Terry: I haven’t come across this. But what we found out also is that the one-time password was the same for everyone. There are some mitigation steps they can put in place to stop this. One of the things is having what’s called an SPF record. This checks to make sure that emails are not being spoofed along the way before they get sent out, but in this specific case. all the emails came from internal FBI systems. So there was no way to stop it in this particular case. Another mitigation step is to limit the number of systems that a message talks to before an email gets sent out.

The biggest thing is to get an audit done. Have a web application penetration test to see if there are any flaws in the mechanisms of the website. You want to look at the OWASP (Open Web Application Security Project) Top 10 Vulnerabilities to see where flaws could be. A lot of lot of what we’re seeing right now with poor application development is that the developers are not coding with security in mind. They want to get a website up and running as quickly as possible and fix it along the way, instead of building it with Privacy by Design all the way up.

Howard: Let’s move on to the DRAM vulnerability report. DRAM is the memory in computers. It’s a juicy target for attackers because it can temporarily hold sensitive data like passwords and software tokens that are used to verify identity. As I understand it, a few years years ago researchers discovered a technique called Rowhammer that could allow an attacker to siphon off data from memory. But this week researchers said a newer technique they call Blacksmith is even more effective. Tell us about this.

Terry: Rowhammer has been around for a couple of years. In fact, it was announced in 2014. It’s basically a physical hacking technique that allows and the attacker to manipulate the electronic charge in computer memory chips. It’s going to corrupt or possibly allow you to exfiltrate data from that memory space. It allows the same program to run repeatedly on different rows of the chip. So they can actually access other people’s memory space on the same system if it’s a cloud system.

Howard: My understanding from the research paper was two years ago or a year ago there was a test of 40 devices on whether the Rowhammer attack would work. And they found that it it worked me on 30 percent of the devices. The new attack method they call Blacksmith was tried on the same devices and it worked 100 hundred per cent of the time. So. That sounds like it’s possible that this vulnerability could be easily exploited.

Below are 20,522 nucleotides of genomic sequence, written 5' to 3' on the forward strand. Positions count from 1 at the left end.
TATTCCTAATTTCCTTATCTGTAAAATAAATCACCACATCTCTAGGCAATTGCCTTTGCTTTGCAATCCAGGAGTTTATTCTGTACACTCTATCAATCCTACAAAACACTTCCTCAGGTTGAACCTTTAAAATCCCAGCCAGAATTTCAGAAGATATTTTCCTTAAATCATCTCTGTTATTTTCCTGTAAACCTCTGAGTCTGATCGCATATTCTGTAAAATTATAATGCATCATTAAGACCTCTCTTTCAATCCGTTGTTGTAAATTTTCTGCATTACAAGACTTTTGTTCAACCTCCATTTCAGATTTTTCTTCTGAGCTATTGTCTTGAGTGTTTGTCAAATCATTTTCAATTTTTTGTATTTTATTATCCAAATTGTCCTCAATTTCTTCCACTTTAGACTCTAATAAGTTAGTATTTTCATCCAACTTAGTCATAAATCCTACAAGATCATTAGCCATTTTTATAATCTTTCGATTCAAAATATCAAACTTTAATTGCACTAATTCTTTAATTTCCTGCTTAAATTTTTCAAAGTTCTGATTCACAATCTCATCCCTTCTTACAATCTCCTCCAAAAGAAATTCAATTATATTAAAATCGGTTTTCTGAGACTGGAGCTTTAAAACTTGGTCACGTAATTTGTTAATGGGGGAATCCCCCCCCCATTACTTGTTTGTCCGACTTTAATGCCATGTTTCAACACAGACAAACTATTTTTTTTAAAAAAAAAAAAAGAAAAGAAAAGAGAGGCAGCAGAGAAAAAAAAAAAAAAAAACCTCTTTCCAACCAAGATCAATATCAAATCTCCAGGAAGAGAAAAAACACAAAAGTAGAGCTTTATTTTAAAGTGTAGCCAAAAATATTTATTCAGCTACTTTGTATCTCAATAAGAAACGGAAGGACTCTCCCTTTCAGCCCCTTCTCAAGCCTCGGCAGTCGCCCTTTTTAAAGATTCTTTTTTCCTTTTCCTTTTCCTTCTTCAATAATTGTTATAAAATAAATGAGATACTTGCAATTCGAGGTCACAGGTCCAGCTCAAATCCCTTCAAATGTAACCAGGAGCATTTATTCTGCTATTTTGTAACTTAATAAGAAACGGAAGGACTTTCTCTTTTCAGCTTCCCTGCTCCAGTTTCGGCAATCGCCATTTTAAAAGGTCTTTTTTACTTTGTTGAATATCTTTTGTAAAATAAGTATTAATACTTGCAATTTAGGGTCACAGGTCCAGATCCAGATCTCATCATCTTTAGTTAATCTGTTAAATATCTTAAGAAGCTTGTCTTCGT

Terry: Yes. It looks like it’s going across all [memory] manufacturers, because back in a day we used to be able to mix and match RAM manufacturers. But then we’ve seen sometimes where, like in an operating system, it could result in a blue screen or crash because the memory chips were not the same. There is some stuff chip manufacturers can implement, which is called target role refresh. But what we’re seeing right now is that it’s only available on the latest chipsets. So what do you do if you got older hardware?

Howard: I fired off an email with a question to Johannes Ullrich, dean of research at the SANS Institute because of a comment he had made in a SANS briefing note. And he says cloud environments may be riskier places now for certain data because they share infrastructure. He said that that physically separating certain sensitive data to run on separate servers may now be necessary because of this discovery.

Terry: This is going to be tough because the whole point of the cloud is to make it more affordable, more efficient and and and easily managed. So if this attack gains more traction that means that everybody’s going to have their own physical server, which is which going to defeat the purpose [of cloud computing]. It’s going to be more costly and it’s not gonna run well. It’s going to be a mess. I mean there was a similar thing a few years ago. You may have heard of the Meltdown and Spector vulnerabilities in CPUs. I think we’re going to start seeing more and more hardware-level attacks which might be able to bypass software controls.

Howard: So if you’re an IT department head and now you’ve heard about this Blacksmith memory attack technique, what can you do?

Terry: I think you’re at the mercy of the [memory] manufacturers. If you have equipment that is not set up to protect you against the latest threats you’re gonna have to rip and replace that hardware, because some of these attacks are only mitigated on DDR4 RAM. If you’ve got DDR3 you don’t have that capability. So you’ve got make sure you do your [security] audits make sure you protect against as many vulnerabilities as possible.